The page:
Later I started tinkering with changing the timing curve by changing the CDI. (I'm an electronics technician.) I came up with two internal changes that made more power all through the rev range and even extended the rev range. Check it out here.
This mod is to help intake flow from bottom dead center to where the skirt raises enough to allow air/gas flow under it from the reeds. This is done by drilling a few holes in the intake skirt. The stock piston has one hole in the middle with its center 38mm down from the piston top. I enlarged it to 3/8" (9mm) diameter. I also made two holes 3/4" (19mm) to the left and right of the intake centerline and 34mm down from the piston top, that have a 1/4" (7mm) diameter (which I may enlarge to 3/8" (9mm) diameter). And I made one little hole in the centerline (22mm down) with 3/16" (4.5mm) diameter to aid circulation under the piston crown which combats heat buildup there. The 3 main holes help with mid range power (to the best of my knowledge). A wiseco piston comes with one large hole in the center of the intake skirt.
KIPS and compensative engine mods
The power valve system on earlier years had a problem with valves breaking or the gear teeth stripping out. I was replacing mine twice a year so I just glued them (the two side aluminum valves) in the "open" position with epoxy glue. The middle valve still works well since it's made from steel. That change caused some low-to-mid range power loss but I got that back when I epoxied the two exhaust ports (farthest from the main exhaust port) closed. I used the epoxy that comes as two different colored putties. Squish it in as far as where the two little ports passageways meet and then move the piston (with rings in place) up/down to cut off excess putty which would later hit the rings during use.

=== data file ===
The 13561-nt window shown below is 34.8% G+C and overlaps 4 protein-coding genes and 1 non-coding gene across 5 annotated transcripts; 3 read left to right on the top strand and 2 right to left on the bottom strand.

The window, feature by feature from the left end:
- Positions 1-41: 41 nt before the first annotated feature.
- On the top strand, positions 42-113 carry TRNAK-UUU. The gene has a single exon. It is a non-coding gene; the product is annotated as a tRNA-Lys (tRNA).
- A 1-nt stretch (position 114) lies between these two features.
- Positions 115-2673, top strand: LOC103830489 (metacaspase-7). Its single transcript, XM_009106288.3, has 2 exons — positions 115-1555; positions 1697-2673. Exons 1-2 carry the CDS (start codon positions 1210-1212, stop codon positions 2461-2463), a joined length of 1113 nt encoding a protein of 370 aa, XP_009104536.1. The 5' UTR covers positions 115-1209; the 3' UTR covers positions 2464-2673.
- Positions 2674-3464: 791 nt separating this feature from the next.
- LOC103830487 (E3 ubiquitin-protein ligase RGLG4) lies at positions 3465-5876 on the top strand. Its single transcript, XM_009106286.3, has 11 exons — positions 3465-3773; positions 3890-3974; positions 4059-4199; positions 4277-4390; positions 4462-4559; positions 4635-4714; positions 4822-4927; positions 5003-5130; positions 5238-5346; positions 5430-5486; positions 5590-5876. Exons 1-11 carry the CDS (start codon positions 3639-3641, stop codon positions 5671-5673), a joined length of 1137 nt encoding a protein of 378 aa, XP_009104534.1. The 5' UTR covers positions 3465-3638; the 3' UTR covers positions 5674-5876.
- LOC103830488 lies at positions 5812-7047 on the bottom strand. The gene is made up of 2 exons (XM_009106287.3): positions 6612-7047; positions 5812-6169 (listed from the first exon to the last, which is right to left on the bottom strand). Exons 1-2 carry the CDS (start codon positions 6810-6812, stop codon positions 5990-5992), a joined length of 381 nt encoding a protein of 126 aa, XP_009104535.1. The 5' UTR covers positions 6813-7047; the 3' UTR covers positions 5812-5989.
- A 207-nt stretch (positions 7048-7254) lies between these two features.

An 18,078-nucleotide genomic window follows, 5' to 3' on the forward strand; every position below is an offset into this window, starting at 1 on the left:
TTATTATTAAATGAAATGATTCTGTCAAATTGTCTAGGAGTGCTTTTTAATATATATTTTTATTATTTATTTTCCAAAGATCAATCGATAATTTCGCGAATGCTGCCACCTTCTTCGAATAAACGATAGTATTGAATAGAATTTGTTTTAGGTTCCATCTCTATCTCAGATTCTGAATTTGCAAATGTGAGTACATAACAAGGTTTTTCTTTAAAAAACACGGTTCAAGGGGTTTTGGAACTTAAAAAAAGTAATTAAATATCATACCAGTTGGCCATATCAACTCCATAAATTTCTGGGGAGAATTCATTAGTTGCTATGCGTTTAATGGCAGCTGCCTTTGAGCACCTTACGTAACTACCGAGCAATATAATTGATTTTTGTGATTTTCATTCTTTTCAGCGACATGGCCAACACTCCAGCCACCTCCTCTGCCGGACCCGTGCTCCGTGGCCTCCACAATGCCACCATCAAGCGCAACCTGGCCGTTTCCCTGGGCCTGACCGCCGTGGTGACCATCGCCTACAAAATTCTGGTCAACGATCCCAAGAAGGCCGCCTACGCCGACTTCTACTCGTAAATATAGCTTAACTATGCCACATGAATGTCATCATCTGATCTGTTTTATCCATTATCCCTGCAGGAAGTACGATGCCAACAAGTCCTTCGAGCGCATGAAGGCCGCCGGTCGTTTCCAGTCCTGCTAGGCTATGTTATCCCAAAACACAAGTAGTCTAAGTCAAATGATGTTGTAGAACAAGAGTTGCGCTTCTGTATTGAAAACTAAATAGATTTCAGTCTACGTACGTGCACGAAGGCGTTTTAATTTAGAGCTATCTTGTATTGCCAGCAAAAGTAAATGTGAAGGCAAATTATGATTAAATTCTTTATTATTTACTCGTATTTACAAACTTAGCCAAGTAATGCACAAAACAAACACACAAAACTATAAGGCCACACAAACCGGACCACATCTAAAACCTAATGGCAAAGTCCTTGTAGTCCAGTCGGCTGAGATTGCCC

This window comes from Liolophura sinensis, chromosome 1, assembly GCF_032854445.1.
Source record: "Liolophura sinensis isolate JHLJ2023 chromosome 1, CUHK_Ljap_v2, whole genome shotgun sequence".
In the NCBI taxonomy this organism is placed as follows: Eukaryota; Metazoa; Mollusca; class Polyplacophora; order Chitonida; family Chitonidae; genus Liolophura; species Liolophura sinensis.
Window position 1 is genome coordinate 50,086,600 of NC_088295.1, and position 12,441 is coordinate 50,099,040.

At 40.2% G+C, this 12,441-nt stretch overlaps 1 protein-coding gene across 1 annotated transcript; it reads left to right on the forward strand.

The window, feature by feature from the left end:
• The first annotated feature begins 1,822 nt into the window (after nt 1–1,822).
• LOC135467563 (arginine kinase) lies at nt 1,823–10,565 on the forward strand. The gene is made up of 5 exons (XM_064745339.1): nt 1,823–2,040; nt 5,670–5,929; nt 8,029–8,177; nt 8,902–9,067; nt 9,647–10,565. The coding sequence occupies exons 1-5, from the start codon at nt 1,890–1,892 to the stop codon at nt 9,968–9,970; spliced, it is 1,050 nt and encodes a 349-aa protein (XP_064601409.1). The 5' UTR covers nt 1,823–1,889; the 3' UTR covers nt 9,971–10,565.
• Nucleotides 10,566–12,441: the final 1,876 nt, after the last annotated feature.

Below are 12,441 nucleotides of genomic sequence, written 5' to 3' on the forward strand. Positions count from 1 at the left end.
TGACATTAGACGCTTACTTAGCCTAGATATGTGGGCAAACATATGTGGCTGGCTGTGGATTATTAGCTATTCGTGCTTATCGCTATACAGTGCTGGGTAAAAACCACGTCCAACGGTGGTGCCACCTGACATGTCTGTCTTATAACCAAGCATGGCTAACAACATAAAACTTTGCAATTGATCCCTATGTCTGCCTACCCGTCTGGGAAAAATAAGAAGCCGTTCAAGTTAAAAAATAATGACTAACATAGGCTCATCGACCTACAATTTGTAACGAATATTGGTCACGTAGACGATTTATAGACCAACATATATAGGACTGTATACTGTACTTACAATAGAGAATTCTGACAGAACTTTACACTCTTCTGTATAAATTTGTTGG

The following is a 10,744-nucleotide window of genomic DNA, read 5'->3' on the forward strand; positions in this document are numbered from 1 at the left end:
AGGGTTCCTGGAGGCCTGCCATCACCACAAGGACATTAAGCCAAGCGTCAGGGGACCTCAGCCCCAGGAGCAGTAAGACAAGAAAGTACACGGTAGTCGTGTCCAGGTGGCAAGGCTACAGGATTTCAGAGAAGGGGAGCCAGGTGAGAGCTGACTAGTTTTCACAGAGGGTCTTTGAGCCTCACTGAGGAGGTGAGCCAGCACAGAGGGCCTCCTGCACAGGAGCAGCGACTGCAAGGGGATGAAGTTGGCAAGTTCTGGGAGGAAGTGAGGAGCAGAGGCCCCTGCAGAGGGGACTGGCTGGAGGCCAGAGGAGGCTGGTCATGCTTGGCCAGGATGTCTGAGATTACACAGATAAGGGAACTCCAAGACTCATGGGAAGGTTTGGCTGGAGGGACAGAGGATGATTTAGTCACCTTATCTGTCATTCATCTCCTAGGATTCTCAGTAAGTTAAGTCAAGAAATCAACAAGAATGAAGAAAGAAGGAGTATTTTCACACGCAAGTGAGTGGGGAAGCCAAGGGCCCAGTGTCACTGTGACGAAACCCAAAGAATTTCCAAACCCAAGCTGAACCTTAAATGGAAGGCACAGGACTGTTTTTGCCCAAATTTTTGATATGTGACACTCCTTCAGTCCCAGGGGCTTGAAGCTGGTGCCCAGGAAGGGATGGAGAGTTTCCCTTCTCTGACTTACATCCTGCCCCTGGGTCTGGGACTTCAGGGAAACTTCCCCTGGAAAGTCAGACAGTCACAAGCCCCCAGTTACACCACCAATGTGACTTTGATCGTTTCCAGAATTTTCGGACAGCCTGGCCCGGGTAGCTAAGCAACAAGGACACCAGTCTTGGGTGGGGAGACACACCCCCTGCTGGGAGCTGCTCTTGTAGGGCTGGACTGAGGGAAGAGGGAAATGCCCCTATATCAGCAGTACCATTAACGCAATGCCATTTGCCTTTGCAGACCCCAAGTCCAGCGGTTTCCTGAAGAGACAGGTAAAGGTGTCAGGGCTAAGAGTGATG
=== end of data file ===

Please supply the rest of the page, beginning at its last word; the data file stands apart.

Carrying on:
I have found that 13/48 is a good tradeoff for sprocket sizes. That is because 13/49, or even better 13/50, is best for MX tracks that aren't too fast, but it's hell to get a good start with that combo (for me at least). If the race is long enough so that the start isn't too important then 13/49 or 13/50 (the lowest gearing of the 3 and best if most of the power is at top revs) would be preferred.
I prefer a plug with a fine rare metal center electrode. I gap them just a tad wider (.032", .8mm) and feel it does help the power output (mostly felt at low-mid revs). I use the NGK BR8EIX plug.
This is mostly personal preference, but if you are riding on dry hard ground then I'd recommend the Dunlop 100/90-19 D739 rear tire (which is for a 19" rear wheel). Any good hard terrain front tire will do. I run with 15 lbs pressure up front and 12 lbs in the rear. Two other good tires are: Maxxis IT M7305, Dunlop MX71
Dressing for the crash
Hey, its part of MX, crashing. Your feet need a good pair of boots but it seems that the boots with the best protection are actually somewhat dangerous because they limit your ability to control the bike because they are too stiff. I have Oxtar Raptor boots and I had to cut the ankle plastic on the left ankle to be able to shift. So be sure to look at the outer ankle area of boots to see if it's leather or plastic (too stiff). For knee protection I recommend the AXO knee protectors ($55 from MXSouth) which also protects the tender area just above the knee. For elbow/forearm protection I recommend the ones made by AXO or Thor.
Click here if you want to see my page about the international SR version of the KDX200.